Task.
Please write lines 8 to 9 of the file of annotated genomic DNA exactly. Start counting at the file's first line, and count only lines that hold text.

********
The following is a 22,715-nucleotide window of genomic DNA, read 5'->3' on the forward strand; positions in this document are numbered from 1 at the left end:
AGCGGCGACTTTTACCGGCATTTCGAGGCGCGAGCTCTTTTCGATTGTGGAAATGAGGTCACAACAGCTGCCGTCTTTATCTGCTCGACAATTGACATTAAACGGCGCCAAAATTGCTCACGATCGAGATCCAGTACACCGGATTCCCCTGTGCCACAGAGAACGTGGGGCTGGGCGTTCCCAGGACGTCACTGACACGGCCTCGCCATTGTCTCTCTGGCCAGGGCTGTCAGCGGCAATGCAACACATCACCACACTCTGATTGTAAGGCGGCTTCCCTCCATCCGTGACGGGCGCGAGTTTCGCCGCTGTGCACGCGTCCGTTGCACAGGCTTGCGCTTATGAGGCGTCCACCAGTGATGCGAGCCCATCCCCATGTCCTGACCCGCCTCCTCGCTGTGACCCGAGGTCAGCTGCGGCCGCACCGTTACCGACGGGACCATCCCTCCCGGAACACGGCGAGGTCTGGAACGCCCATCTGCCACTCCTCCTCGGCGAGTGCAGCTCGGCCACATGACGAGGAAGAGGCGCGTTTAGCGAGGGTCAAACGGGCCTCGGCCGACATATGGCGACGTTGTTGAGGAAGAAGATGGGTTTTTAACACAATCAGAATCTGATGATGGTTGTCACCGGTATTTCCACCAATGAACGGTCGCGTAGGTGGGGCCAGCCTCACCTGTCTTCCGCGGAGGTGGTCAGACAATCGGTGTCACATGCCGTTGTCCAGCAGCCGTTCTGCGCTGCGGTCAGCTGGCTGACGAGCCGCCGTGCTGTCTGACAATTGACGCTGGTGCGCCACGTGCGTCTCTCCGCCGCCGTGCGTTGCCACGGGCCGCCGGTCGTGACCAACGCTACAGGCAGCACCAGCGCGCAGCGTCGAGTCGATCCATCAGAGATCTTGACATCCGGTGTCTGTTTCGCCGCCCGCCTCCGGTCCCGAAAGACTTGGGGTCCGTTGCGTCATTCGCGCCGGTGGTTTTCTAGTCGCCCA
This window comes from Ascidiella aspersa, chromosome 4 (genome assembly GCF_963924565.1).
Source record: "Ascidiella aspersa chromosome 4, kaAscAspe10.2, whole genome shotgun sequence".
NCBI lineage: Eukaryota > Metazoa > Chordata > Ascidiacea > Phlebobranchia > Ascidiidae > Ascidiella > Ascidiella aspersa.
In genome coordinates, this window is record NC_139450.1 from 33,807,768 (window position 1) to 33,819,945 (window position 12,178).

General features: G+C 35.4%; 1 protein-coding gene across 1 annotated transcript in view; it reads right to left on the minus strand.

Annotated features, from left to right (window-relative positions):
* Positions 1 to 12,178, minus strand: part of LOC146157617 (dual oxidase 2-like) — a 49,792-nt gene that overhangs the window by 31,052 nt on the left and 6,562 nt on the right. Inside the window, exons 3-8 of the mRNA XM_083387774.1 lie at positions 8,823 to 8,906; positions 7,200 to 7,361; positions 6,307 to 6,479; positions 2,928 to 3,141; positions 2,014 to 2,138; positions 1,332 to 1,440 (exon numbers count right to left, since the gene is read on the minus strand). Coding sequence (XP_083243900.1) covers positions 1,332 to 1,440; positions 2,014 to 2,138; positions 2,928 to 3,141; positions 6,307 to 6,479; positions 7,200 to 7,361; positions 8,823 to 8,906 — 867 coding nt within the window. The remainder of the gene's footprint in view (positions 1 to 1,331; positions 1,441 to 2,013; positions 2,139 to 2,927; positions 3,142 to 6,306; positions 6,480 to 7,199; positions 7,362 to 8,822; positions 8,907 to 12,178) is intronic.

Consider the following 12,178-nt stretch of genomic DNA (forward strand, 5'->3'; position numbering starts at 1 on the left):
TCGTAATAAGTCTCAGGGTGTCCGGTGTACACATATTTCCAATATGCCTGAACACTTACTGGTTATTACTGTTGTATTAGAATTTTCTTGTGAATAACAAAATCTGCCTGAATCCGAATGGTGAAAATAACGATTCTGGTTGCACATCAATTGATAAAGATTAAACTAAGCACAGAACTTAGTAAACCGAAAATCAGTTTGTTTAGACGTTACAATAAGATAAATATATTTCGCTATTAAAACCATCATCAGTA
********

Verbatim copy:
Annotated features, from left to right (window-relative positions):
* Positions 1 to 12,178, minus strand: part of LOC146157617 (dual oxidase 2-like) — a 49,792-nt gene that overhangs the window by 31,052 nt on the left and 6,562 nt on the right. Inside the window, exons 3-8 of the mRNA XM_083387774.1 lie at positions 8,823 to 8,906; positions 7,200 to 7,361; positions 6,307 to 6,479; positions 2,928 to 3,141; positions 2,014 to 2,138; positions 1,332 to 1,440 (exon numbers count right to left, since the gene is read on the minus strand). Coding sequence (XP_083243900.1) covers positions 1,332 to 1,440; positions 2,014 to 2,138; positions 2,928 to 3,141; positions 6,307 to 6,479; positions 7,200 to 7,361; positions 8,823 to 8,906 — 867 coding nt within the window. The remainder of the gene's footprint in view (positions 1 to 1,331; positions 1,441 to 2,013; positions 2,139 to 2,927; positions 3,142 to 6,306; positions 6,480 to 7,199; positions 7,362 to 8,822; positions 8,907 to 12,178) is intronic.